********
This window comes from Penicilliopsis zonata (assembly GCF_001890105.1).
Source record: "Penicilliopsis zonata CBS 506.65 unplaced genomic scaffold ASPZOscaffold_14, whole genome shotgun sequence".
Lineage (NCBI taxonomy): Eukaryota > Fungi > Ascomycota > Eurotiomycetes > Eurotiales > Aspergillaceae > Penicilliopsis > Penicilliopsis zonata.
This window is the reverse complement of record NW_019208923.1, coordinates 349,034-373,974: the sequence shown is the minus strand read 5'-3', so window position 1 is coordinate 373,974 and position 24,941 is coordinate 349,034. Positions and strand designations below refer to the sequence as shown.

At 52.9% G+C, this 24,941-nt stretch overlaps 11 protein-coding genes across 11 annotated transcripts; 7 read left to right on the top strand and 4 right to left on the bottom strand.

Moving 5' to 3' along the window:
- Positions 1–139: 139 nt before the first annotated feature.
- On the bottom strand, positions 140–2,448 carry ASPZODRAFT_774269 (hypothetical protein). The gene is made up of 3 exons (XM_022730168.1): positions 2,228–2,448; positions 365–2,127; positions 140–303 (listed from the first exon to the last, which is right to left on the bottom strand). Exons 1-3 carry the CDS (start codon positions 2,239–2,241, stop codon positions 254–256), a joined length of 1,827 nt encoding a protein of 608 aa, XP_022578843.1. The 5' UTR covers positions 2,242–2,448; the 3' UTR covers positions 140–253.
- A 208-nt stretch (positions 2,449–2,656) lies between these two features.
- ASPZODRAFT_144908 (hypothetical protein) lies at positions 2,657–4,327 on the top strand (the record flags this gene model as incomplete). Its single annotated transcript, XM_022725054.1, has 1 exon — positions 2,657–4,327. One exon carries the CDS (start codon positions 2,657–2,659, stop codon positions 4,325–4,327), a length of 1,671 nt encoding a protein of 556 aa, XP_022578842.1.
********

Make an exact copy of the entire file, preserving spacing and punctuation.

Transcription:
This window comes from Penicilliopsis zonata (assembly GCF_001890105.1).
Source record: "Penicilliopsis zonata CBS 506.65 unplaced genomic scaffold ASPZOscaffold_14, whole genome shotgun sequence".
Lineage (NCBI taxonomy): Eukaryota > Fungi > Ascomycota > Eurotiomycetes > Eurotiales > Aspergillaceae > Penicilliopsis > Penicilliopsis zonata.
This window is the reverse complement of record NW_019208923.1, coordinates 349,034-373,974: the sequence shown is the minus strand read 5'-3', so window position 1 is coordinate 373,974 and position 24,941 is coordinate 349,034. Positions and strand designations below refer to the sequence as shown.

At 52.9% G+C, this 24,941-nt stretch overlaps 11 protein-coding genes across 11 annotated transcripts; 7 read left to right on the top strand and 4 right to left on the bottom strand.

Moving 5' to 3' along the window:
- Positions 1–139: 139 nt before the first annotated feature.
- On the bottom strand, positions 140–2,448 carry ASPZODRAFT_774269 (hypothetical protein). The gene is made up of 3 exons (XM_022730168.1): positions 2,228–2,448; positions 365–2,127; positions 140–303 (listed from the first exon to the last, which is right to left on the bottom strand). Exons 1-3 carry the CDS (start codon positions 2,239–2,241, stop codon positions 254–256), a joined length of 1,827 nt encoding a protein of 608 aa, XP_022578843.1. The 5' UTR covers positions 2,242–2,448; the 3' UTR covers positions 140–253.
- A 208-nt stretch (positions 2,449–2,656) lies between these two features.
- ASPZODRAFT_144908 (hypothetical protein) lies at positions 2,657–4,327 on the top strand (the record flags this gene model as incomplete). Its single annotated transcript, XM_022725054.1, has 1 exon — positions 2,657–4,327. One exon carries the CDS (start codon positions 2,657–2,659, stop codon positions 4,325–4,327), a length of 1,671 nt encoding a protein of 556 aa, XP_022578842.1.